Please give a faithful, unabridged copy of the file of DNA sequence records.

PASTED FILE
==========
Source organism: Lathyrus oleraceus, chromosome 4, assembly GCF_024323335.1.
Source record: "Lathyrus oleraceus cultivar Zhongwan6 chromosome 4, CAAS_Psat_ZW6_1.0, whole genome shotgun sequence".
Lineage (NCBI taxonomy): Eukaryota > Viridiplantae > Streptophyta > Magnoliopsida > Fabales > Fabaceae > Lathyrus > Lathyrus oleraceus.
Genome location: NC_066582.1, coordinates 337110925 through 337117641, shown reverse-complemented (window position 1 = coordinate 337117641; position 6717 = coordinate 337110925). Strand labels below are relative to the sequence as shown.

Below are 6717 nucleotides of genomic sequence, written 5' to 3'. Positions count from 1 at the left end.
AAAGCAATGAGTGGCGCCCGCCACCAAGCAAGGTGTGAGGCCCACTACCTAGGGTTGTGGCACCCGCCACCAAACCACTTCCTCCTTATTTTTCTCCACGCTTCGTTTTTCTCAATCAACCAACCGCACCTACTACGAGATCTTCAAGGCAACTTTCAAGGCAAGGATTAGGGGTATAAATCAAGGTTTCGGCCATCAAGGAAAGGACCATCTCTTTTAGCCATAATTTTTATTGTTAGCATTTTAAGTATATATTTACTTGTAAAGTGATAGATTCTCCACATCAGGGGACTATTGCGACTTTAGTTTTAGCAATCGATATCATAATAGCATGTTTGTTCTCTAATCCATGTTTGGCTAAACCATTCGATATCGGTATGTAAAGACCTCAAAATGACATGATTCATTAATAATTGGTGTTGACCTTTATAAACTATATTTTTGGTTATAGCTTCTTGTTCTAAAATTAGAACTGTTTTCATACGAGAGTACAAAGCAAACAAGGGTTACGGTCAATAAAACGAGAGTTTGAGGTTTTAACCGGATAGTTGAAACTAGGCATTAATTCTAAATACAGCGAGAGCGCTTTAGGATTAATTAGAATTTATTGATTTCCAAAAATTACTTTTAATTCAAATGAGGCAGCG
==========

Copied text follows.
Source organism: Lathyrus oleraceus, chromosome 4, assembly GCF_024323335.1.
Source record: "Lathyrus oleraceus cultivar Zhongwan6 chromosome 4, CAAS_Psat_ZW6_1.0, whole genome shotgun sequence".
Lineage (NCBI taxonomy): Eukaryota > Viridiplantae > Streptophyta > Magnoliopsida > Fabales > Fabaceae > Lathyrus > Lathyrus oleraceus.
Genome location: NC_066582.1, coordinates 337110925 through 337117641, shown reverse-complemented (window position 1 = coordinate 337117641; position 6717 = coordinate 337110925). Strand labels below are relative to the sequence as shown.

Below are 6717 nucleotides of genomic sequence, written 5' to 3'. Positions count from 1 at the left end.
AAAGCAATGAGTGGCGCCCGCCACCAAGCAAGGTGTGAGGCCCACTACCTAGGGTTGTGGCACCCGCCACCAAACCACTTCCTCCTTATTTTTCTCCACGCTTCGTTTTTCTCAATCAACCAACCGCACCTACTACGAGATCTTCAAGGCAACTTTCAAGGCAAGGATTAGGGGTATAAATCAAGGTTTCGGCCATCAAGGAAAGGACCATCTCTTTTAGCCATAATTTTTATTGTTAGCATTTTAAGTATATATTTACTTGTAAAGTGATAGATTCTCCACATCAGGGGACTATTGCGACTTTAGTTTTAGCAATCGATATCATAATAGCATGTTTGTTCTCTAATCCATGTTTGGCTAAACCATTCGATATCGGTATGTAAAGACCTCAAAATGACATGATTCATTAATAATTGGTGTTGACCTTTATAAACTATATTTTTGGTTATAGCTTCTTGTTCTAAAATTAGAACTGTTTTCATACGAGAGTACAAAGCAAACAAGGGTTACGGTCAATAAAACGAGAGTTTGAGGTTTTAACCGGATAGTTGAAACTAGGCATTAATTCTAAATACAGCGAGAGCGCTTTAGGATTAATTAGAATTTATTGATTTCCAAAAATTACTTTTAATTCAAATGAGGCAGCG